New Testament's hermeneutic of the Hebrew Scriptures which indicate that there is ONE people of
God,  rooted in God's choice of Abram, Isaac, and Jacob but, with grafted-in gentiles from every tribe
and tongue and nation, one plan and plant, in continuity between the people of God in the Old Testament
and the people of God in the New Testament--in which age we ourselves now live   [a theology reflected
in Colossians 1;  Ephesians  2-4;  Romans 11; 1 Peter 2;  Revelation 7].

    Studying the Old Testament in continuous relationship to the New Testament not only enlightens our
understanding of the New Testament, but necessarily clarifies our understanding of the Old Testament, an
understanding which, apart from the NT light shed upon it, can drift and stray like a ship without a rudder
(a metaphor which, admittedly, is as mixed as the biblical theologies to which it alludes !)

     Systematic theology is secondary in nature to New Testament studies because it must be based upon
a thorough knowledge of the New Testament (and the Old, understood through the New, as affirmed in
the previous paragraph).  Systematic theology is a therefore a derivative art (or science, if one wishes to
characterize it as such).  It affords the creative mind the exercise of gleaning truths from the whole range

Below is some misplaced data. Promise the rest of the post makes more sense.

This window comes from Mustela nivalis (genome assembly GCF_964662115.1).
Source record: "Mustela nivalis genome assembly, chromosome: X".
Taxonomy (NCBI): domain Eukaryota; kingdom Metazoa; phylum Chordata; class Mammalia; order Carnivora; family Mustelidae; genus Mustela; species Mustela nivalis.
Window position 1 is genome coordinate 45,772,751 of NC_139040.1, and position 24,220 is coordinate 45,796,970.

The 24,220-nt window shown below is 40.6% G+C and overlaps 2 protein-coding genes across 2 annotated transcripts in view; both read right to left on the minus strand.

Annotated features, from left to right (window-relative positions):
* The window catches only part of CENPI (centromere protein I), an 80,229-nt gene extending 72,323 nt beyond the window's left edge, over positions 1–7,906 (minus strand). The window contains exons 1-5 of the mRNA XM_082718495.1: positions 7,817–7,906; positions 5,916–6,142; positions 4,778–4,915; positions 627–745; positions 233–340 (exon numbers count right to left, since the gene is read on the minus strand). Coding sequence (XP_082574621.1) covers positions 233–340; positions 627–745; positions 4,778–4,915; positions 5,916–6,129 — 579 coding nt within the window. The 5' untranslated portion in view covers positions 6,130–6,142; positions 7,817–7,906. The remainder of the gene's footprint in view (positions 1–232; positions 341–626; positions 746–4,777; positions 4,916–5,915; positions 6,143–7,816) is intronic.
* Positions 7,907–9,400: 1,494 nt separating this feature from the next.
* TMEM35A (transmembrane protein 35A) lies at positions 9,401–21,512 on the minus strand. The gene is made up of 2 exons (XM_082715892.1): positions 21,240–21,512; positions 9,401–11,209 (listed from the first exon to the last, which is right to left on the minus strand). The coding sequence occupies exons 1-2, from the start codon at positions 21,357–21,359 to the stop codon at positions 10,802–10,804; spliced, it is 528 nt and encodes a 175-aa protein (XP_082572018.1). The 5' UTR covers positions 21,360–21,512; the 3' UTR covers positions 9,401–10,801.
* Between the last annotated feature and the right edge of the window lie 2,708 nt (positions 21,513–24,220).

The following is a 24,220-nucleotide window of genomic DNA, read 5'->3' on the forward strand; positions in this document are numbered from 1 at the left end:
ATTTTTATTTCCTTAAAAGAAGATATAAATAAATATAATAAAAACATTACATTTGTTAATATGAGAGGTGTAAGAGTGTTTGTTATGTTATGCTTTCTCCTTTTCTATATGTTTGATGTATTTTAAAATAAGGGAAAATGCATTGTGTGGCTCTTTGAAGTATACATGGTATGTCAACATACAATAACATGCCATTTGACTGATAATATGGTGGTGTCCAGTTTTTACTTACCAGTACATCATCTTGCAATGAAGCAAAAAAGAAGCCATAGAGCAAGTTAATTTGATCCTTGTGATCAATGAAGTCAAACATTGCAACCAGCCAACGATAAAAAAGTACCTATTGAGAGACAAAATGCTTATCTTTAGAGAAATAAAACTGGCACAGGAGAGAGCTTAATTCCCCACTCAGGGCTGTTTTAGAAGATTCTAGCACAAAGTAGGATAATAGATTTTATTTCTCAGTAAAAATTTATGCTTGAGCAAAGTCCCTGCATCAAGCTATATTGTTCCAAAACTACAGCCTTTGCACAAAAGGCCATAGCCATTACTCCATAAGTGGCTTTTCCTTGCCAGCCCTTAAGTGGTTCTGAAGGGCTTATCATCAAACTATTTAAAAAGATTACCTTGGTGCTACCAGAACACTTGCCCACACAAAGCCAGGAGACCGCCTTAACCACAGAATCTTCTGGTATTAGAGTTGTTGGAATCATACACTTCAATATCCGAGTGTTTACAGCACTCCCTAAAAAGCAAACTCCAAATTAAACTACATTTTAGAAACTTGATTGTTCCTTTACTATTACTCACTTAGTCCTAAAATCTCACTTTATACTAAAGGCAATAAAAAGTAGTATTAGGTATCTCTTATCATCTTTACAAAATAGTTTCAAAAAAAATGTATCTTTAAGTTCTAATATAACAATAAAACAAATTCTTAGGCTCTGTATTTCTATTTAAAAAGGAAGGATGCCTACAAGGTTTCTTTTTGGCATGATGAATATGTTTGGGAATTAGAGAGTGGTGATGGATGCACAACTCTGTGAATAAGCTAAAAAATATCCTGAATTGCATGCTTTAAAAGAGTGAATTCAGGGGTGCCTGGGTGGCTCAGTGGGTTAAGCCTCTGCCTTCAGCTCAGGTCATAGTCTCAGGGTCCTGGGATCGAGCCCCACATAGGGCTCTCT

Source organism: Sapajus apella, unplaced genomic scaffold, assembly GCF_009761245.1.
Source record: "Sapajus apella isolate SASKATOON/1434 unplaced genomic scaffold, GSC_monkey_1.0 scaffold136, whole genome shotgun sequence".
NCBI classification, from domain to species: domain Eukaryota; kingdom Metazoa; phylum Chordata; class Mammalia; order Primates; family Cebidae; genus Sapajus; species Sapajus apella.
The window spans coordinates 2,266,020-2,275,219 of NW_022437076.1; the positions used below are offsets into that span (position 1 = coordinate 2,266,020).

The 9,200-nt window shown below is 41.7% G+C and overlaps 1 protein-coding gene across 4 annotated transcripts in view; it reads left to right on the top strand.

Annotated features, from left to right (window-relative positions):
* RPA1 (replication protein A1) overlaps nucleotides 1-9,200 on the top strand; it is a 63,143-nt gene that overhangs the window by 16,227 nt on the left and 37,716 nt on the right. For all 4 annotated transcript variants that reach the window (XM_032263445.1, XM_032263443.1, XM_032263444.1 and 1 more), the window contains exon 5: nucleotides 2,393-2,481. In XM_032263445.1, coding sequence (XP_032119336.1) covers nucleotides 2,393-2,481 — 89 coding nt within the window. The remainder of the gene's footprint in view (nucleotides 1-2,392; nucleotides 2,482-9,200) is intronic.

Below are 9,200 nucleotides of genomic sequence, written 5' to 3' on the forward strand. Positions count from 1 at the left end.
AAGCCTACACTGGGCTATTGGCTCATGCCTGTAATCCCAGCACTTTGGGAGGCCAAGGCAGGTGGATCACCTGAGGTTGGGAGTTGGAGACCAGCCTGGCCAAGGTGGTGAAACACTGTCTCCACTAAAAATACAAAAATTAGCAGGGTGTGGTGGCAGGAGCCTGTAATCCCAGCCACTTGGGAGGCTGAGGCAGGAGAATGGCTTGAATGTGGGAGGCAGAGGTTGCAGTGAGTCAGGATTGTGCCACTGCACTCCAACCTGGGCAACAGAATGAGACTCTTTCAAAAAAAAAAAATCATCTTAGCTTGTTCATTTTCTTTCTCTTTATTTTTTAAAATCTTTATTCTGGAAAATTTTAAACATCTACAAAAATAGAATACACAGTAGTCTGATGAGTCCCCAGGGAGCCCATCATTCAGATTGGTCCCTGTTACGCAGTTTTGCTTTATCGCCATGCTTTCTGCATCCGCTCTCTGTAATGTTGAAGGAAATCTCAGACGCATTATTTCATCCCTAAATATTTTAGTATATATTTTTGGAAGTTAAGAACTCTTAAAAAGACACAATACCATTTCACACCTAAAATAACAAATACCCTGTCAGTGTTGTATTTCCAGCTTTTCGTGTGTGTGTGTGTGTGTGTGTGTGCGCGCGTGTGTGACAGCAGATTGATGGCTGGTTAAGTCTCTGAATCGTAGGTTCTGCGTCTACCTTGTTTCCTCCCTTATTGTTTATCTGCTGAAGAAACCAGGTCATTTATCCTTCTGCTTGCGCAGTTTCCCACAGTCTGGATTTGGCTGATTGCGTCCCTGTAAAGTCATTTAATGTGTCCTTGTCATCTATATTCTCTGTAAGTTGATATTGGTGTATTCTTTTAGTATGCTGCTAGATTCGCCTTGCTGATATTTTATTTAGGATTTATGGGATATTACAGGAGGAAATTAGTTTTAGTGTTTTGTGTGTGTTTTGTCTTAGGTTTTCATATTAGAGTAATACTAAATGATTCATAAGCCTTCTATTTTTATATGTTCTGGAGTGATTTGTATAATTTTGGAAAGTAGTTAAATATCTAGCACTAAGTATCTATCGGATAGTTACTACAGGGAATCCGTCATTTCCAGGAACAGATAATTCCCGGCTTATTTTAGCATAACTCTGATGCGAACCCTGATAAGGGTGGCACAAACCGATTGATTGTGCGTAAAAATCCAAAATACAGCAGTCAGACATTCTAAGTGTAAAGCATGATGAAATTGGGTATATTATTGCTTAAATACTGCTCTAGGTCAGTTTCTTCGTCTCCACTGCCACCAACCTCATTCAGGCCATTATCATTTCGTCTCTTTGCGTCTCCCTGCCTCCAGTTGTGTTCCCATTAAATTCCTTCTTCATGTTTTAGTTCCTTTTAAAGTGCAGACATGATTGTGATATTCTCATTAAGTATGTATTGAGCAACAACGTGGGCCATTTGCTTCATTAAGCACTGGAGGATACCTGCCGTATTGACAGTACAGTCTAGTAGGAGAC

of Scripture and then compiling and sculpting a comprehensive and global model from the varying aspects
of the many-faceted revelation that has come through so many individuals at so many different points in
time.

    "The history of theology," my mentor at Princeton, Karlfried Froehlich, used to say, "is the history of
the interpretation of the Bible."  It would be good if something like the 3 volume
Cambridge History of
the Bible
(by Akroyd, Smalley, et al) could be expanded into a full treatment of this matter.  
Contemporary hermeneutics manuals invariably only devote a half a page or so each to "the Alexandrian
method" and "the Antiochian method" of exegesis, treat 800 years of Augustinian-based medieval
exegesis at a 4-level sweep, and move quickly to the Enlightenment and its heirs for the remainder of the
exposition.


      In sum, if the church is to learn theology, and to itself be the guarantor and bulwark of truth,
it will have to cultivate theologians:  biblically literate, biblically subservient, doctors of the church, who
can devote their lives to both theology and to the church.  

    And then it will have to listen to them, and go out into the world to proclaim the truth of who God is
and what He intends and will do in the world.   Remember, our principal text 1 Peter 2:9 says
EX-angeléte,  ("announce outwards"), an overtranslation, to be sure, but completely congruous with
Peter's emphasis throughout the rest of his letter on the responsibility of the people of God to live lives
before the ungodly
that reflect the truth of the gospel (= theology!)  and to be ready to give account for the hope within them,
to those who ask.
Theology and the Church:       Page 3,  Conclusion
Back to Gene's page
An essay dashed off in three hours, as part of the Comprehensive Exams
for the Ph.D. in Theology   at Trinity Evangelical Divinity School,  August 1997